Who are our women in science? We support the scientific research of many women, you may have seen us tweeting about them over the last couple of weeks! Now you can read about a handful of them below:
Twitter handle: @scottishseabird
Danni is researching the foraging behaviour of #FalklandShags. By collecting diet samples, tracking & dive data, she will identify what the shags are eating, where they go to feed, & why this differs between birds, to test ecological theory & inform marine management.
Twitter handle: @Emmahayes1998
My research investigates the sources and transfer mechanisms of nutrient and sediment losses from agriculture alongside exploring potential management techniques to improve widespread poor water quality by combining field sampling with remote sensing and modelling methodologies.
CRISTINA RUEDA URIBE
Twitter handle: @RuedaUCristina
Cristina is studying hummingbird movement and their key role as pollinators in high-Andean ecosystems. She aims to understand how landscapes in tropical mountains provide connectivity, using a combination of animal tracking methods, molecular tools and ecological modelling.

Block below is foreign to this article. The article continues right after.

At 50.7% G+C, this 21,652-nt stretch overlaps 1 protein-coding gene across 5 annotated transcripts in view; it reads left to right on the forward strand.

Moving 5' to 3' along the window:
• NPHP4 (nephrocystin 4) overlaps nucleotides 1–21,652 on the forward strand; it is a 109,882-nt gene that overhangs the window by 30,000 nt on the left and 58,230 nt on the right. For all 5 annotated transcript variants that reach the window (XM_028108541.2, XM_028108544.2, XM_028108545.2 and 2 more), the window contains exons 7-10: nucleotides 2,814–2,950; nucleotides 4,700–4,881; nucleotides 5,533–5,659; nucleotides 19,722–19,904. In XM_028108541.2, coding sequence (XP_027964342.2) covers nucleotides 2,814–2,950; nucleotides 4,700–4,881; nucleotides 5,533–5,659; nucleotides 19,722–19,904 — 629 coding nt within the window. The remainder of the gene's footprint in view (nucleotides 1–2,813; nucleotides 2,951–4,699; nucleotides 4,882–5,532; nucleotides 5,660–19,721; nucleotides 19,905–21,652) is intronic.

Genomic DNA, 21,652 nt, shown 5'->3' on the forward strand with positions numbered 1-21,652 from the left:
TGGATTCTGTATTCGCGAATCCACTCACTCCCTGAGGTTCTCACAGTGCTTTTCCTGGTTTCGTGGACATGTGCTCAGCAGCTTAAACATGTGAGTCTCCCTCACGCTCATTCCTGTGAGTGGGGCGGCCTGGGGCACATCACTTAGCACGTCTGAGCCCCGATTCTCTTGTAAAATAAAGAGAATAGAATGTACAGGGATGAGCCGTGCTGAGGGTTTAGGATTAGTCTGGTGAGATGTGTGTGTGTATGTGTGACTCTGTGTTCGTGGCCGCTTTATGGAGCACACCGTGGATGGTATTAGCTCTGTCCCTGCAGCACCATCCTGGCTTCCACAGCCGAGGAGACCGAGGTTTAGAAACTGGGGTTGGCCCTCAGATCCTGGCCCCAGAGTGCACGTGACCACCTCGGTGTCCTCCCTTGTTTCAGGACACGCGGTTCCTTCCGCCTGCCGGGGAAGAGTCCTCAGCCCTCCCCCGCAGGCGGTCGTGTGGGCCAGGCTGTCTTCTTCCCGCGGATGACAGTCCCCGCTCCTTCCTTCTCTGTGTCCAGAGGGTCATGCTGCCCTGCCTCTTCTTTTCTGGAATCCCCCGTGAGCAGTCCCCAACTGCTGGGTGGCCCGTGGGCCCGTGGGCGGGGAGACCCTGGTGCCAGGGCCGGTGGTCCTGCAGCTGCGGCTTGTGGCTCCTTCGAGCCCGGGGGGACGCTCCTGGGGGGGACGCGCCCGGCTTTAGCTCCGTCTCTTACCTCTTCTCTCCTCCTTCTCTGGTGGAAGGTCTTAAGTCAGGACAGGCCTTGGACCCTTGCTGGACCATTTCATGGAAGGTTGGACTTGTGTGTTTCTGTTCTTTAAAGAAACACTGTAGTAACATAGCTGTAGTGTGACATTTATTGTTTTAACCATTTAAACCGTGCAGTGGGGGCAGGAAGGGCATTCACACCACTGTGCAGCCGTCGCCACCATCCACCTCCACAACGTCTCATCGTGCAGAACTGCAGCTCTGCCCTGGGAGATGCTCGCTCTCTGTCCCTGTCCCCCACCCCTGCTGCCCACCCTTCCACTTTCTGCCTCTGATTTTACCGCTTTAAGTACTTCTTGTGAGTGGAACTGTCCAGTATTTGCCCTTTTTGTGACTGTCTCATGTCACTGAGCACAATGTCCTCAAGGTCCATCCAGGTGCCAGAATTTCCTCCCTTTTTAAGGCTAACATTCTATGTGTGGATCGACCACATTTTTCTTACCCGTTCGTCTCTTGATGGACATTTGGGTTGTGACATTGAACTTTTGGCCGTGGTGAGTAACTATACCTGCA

Twitter handle: @Heidi_McIlvenny
Heidi is exploring the role of Ireland’s seagrass meadows in a changing climate, answering questions such as (i) how are anthropogenic influences affecting the resilience of the meadows, & (ii) to what extent are seagrass meadows a nationally important carbon store?
Twitter handle: @TillySScott
Within my PhD, I am exploring the hypothesis that the duplication of transposable elements (mobile genetic units), which can lead to increased genome size and generally cause harm to the organism they exist within, led to amphipods colonising the deep sea.
Twitter handle: @AurielESumner
I’m in the last year of my PhD and I am a #firstgen #womaninSTEM my research is in collaboration with @MarineScotland and focuses on using #molecular tools to discriminate between and quantify harmful phytoplankton species that co-occur in #Scotland